Driving Under the Influence is an infraction committed by people driving while they are under the influence of alcohol or drugs and have reached the limits set by law. Typically, the state you reside in has a set amount of alcohol in your bloodstream when driving and can still be considered legal. The same goes for different kinds of drugs.
The punishment for a first-offense DUI differs from state to state and depends on several factors. The most crucial factor is the blood alcohol level during the arrest. If you were caught driving under the influence of a blood alcohol level, the higher it is, the stricter your punishment is likely to be. If caught by a breathalyzer, you may be sentenced to jail. Your license can be revoked or suspended if you are sentenced to jail.
The punishment for second and third offense DUIs differ from state to state and depends on several factors, such as blood alcohol level at the time of arrest, which case the judge had heard before, or the type of conviction DUI is not considered a crime in some states when a first-time offender commits it.
The judge can revoke, suspend or cancel your license. If your license has been revoked, you cannot drive for a specific time. If it is suspended, you will be able to drive again after that time elapses, but you must have an interlock device installed to do so.
How to Retain Your License After a DUI?
Regardless of the consequences of a DUI, you still have the right to challenge the decision of a judge or any law enforcement official who issues or revokes the license. A DUI defense lawyer can challenge the decision of a prosecutor, an arresting police officer, or any other law enforcement official who might have issued a sentence or revoked your license. A DUI attorney can defend you in court and reduce your sentence if convicted. Suppose a DUI arrest occurs in front of a judge. In that case, the lawyer can represent you during the court trial and provide ways to help in compelling arguments that may reduce your sentence or eliminate it.
In most situations, you have the right to keep your license if you are willing to go for a DUI class and attend a mandatory alcohol education program. In some states, you must complete the program within a specific period. When it is all set and done, a certificate of completion will be issued by your instructor as proof that you attended classes. That certificate will be sent to your state agency and included in your file.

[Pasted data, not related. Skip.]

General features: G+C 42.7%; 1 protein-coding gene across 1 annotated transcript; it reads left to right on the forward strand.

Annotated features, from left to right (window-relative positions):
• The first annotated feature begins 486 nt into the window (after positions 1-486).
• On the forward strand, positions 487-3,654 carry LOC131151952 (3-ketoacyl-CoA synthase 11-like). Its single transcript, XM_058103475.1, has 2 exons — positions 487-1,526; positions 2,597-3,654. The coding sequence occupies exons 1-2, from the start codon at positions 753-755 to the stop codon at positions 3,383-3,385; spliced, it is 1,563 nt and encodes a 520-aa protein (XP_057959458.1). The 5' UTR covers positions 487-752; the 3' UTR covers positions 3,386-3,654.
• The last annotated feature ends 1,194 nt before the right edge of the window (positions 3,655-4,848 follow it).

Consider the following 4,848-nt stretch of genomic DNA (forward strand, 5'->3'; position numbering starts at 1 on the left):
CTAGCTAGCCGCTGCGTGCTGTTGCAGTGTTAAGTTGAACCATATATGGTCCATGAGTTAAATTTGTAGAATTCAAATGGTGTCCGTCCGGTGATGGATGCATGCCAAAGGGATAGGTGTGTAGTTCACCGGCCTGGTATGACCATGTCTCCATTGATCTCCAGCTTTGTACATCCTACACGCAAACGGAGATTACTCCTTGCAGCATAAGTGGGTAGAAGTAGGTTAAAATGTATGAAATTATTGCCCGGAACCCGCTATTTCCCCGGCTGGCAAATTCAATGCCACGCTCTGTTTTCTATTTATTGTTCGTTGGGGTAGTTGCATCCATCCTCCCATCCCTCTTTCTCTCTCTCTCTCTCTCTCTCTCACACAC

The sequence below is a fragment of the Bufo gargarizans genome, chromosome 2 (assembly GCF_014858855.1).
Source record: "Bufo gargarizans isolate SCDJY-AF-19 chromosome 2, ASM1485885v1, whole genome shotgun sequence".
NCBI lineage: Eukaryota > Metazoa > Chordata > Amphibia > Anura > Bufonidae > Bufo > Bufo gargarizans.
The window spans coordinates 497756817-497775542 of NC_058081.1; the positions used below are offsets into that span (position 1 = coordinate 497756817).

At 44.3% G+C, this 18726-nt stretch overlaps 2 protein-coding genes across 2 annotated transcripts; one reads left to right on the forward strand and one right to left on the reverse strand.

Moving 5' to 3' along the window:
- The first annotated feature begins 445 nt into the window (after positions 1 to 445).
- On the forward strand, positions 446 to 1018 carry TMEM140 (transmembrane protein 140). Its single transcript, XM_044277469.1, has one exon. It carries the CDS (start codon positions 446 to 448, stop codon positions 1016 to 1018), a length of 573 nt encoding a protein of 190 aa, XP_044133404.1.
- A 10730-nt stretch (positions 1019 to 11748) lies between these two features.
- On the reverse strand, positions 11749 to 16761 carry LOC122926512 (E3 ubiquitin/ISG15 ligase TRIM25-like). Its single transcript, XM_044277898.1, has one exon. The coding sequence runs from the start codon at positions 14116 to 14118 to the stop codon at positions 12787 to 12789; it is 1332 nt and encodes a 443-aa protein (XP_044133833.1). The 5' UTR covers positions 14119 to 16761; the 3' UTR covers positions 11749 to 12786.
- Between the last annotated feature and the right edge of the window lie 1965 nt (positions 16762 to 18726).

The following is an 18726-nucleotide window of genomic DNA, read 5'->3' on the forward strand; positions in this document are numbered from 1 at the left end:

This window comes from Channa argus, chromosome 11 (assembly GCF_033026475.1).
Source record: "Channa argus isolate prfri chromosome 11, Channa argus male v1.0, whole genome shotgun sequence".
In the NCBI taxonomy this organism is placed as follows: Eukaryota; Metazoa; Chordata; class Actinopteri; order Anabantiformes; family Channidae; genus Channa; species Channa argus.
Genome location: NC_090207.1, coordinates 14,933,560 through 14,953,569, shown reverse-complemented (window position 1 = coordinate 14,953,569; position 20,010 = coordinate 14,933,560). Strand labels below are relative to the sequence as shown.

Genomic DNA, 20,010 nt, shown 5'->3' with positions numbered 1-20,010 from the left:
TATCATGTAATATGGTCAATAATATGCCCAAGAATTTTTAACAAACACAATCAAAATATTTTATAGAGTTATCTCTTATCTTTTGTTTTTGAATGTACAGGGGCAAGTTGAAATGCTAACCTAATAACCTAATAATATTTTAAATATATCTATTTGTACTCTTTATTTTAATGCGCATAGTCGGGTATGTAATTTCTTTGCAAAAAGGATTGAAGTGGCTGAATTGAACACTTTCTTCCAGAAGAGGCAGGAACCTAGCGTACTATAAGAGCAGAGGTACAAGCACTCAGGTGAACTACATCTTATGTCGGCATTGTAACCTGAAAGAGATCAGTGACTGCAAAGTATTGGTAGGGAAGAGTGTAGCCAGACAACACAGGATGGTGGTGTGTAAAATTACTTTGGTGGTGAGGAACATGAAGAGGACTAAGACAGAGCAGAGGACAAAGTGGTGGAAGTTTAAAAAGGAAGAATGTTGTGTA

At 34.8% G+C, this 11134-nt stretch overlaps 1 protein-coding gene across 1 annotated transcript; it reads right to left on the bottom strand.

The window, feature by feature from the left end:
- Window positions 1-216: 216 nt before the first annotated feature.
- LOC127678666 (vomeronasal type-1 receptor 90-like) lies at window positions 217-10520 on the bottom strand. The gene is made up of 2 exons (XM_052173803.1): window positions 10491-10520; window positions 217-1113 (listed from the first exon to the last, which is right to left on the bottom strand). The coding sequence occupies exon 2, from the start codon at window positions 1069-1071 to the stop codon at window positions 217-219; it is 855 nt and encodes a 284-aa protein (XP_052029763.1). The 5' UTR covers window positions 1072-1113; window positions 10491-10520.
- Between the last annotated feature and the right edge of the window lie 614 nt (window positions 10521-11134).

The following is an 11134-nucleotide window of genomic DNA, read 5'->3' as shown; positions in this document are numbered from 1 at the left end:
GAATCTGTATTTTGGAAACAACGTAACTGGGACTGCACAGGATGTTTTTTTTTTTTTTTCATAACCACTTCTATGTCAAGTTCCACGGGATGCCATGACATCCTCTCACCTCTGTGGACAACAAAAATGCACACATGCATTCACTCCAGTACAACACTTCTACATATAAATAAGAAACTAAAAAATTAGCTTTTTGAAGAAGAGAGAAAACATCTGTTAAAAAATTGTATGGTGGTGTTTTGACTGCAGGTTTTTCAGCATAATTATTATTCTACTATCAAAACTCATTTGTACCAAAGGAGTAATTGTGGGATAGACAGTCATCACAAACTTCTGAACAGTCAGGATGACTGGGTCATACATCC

For some people, retaining a license can be difficult. Maintaining a license can be very difficult if it is not too far from your home or if you have dependents. That is why some states allow for endorsements of licenses when there are issues with the representation of a driver’s skill or ability to drive safely.
The Consequences of Not Retaining the License After a DUI
Even if you still possess a license, you may face several consequences. For example, while some cars are equipped with interlock devices that measure alcohol levels in the driver’s exhaled breath, other individuals may be forced to rely on public transportation to get where they need to go.
In some cases, drivers may increase their insurance rates due to a DUI conviction. Depending on your employer, your job description, and the nature of your business, DUI convictions can also impact your ability to remain employed.
Further, if you are caught driving with a revoked or suspended license, you may find yourself at the mercy of state officials again, and unfortunately, those punishments can be far more severe than if you were caught the first time. If that happens, your best course of action would be to retain legal representation immediately and have them advise you on your options.
The consequences of a DUI are not always easy to handle. You may find hundreds, if not thousands, of dollars in fines and other costs. You may be faced with community service or even jail time as well. But, if you retain the services of a DUI attorney, you can increase your chances of keeping your license after a first-time DUI and avoid long-lasting consequences.